Commercial News

Electrification in construction: when will it start to contribute to decarbonisation?
Publish Date: 02/08/2022

By Martin Kunz, President and CEO of Concentric AB

Manufacturers of construction equipment are facing a complex challenge: they need to curb emissions as well as reduce dependency on diesel fuel, and they need to do it as quickly as possible. Is the electrification of construction vehicles a viable step in the right direction, and if so, how can the process be expedited?

Electrifying construction vehicles: a perspective
According to independent market research company IDTechEx in its report entitled ‘Electric Vehicles in Construction 2022-2042’, the decarbonisation of the construction industry will play a critical role globally for countries to meet their 2015 Paris Agreement commitments, and the electrification of construction vehicles, including excavators, loaders, cranes, and telehandlers for example, will be key in helping construction organisations to achieve their environmental targets.

“Construction machines are responsible for around 400 Mt of CO2 emissions annually, which is around 1.1 percent of global CO2 emissions,” details the report, further stating that, while the off-road electric construction vehicle market is at a much earlier stage of development than the on-road electric vehicle sector, there is increasing effort within the space to deliver zero emission solutions, with a growing number of prototypes.

What we’re seeing currently is that the electrification of construction vehicles is being led by smaller, more compact machines, for example mini-excavators, small wheel loaders and dump trucks. This is largely because these machines are deployed in urban environments, and cities are increasingly looking to lower exhaust emissions and noise, with electric construction equipment having the added benefit of low-noise zone compliance. This in turn provides a safer, more comfortable working environment for employees, as noise and vibration are reduced in electric assets, thus reducing the chance of hearing loss and fatigue.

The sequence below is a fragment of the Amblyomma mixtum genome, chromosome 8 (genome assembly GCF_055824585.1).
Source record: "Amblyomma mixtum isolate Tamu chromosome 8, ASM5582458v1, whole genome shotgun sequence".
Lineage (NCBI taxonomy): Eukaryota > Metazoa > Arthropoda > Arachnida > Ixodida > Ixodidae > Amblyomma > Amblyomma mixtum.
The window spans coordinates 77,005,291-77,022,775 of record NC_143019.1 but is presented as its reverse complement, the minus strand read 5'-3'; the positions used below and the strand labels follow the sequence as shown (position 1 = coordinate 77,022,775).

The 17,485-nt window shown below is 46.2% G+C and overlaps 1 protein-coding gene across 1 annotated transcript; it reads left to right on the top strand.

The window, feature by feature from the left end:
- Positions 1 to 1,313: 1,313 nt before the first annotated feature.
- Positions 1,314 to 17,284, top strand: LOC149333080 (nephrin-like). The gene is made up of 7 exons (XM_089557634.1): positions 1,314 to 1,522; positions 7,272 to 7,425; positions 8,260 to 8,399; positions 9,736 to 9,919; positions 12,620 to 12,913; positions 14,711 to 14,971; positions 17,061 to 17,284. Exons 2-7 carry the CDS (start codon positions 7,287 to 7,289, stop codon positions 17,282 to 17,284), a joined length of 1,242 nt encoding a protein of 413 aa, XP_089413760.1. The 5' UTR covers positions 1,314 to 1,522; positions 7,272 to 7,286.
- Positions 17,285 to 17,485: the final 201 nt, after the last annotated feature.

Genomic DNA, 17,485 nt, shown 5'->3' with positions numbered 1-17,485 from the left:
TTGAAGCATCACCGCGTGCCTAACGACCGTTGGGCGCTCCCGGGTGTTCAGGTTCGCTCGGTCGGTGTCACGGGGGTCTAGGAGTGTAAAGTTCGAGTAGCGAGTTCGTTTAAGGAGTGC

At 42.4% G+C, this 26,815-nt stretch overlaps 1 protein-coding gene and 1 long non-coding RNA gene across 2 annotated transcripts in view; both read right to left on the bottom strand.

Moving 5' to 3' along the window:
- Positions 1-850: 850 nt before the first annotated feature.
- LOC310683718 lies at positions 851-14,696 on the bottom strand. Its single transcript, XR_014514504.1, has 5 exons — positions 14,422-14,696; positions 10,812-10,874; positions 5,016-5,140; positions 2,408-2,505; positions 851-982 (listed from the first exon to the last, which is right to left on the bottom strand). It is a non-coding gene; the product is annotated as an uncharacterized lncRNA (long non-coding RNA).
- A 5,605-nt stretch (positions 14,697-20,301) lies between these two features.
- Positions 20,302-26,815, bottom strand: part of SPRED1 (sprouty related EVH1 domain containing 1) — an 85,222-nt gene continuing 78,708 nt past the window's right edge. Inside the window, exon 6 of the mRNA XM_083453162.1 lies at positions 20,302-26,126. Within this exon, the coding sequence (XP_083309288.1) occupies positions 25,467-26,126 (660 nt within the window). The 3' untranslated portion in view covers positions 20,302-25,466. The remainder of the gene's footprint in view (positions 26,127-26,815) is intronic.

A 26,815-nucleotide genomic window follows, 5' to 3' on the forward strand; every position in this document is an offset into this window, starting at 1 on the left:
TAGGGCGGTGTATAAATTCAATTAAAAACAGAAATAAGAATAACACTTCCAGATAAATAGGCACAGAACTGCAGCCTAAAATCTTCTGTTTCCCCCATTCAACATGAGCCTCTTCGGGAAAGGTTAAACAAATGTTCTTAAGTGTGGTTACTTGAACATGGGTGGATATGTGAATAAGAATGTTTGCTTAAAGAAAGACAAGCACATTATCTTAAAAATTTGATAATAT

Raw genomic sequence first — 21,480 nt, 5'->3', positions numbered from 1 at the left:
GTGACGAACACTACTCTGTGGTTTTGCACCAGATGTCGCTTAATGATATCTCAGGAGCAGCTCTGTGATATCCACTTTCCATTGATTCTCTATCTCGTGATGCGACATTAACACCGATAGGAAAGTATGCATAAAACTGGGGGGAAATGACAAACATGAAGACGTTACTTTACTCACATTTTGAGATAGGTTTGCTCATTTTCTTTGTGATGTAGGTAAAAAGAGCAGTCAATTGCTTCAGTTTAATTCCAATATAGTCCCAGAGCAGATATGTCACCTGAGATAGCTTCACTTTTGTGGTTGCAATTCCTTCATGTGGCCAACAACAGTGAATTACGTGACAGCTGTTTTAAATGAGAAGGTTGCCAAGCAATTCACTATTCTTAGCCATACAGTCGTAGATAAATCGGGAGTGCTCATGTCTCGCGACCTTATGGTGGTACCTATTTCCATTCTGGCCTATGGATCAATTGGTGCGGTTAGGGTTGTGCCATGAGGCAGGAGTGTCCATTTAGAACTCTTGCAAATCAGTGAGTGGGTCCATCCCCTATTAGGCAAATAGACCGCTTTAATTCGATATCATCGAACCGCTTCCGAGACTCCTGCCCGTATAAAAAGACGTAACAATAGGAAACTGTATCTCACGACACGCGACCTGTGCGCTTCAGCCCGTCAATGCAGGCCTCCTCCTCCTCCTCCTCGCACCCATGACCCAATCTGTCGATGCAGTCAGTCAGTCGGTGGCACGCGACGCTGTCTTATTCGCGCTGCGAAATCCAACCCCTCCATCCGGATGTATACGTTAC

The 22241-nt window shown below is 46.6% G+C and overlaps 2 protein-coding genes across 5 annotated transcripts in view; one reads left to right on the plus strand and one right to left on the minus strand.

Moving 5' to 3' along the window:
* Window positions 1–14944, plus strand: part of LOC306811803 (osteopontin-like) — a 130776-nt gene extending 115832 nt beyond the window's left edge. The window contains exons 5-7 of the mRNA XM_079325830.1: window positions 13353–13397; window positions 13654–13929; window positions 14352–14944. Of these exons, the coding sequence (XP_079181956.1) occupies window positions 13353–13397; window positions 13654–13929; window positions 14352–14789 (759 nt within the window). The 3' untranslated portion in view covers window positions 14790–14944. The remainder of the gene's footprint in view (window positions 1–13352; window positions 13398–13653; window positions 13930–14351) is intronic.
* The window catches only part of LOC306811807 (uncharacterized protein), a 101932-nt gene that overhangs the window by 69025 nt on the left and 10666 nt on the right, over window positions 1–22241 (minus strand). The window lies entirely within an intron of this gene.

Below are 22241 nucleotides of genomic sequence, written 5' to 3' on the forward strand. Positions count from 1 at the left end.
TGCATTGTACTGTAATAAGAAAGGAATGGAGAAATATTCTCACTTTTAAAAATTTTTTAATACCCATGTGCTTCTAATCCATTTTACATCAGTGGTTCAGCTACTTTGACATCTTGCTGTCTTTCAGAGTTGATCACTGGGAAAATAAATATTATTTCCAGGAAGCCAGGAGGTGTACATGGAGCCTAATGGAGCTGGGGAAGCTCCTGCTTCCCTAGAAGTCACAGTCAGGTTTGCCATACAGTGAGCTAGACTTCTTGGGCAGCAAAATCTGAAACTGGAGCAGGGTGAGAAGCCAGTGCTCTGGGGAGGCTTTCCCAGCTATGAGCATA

In addition, because they are being used in smaller projects, the daily duty cycle - and accordingly power demand of smaller machinery is lower than for larger machines. Thus, a standard eight-hour workday for the smaller pieces of equipment can be met with a practical size of Li-ion battery (less than 50kWh) and electric motor (less than 20kW).

And while this in itself is good news for the sector, it is even more encouraging that heavier construction machines, which contribute significantly more to the sector’s CO2 emissions, are also starting to embrace lower-emission solutions. The question is: Why?

According to McKinsey, Total Cost of Ownership (TCO) could be a major driver in the electrified heavy machinery market. The global management consulting firm has predicted that by 2023, the TCO of heavy electrified machinery could be up to 21 percent lower than that of similar internal combustion engine (ICE) equipment. This is driven by a 40 to 60 percent lower operating cost reduction, thanks to reduced fuel consumption, and a simpler drive-train with fewer moving parts, requiring less maintenance.

The role of electric power sources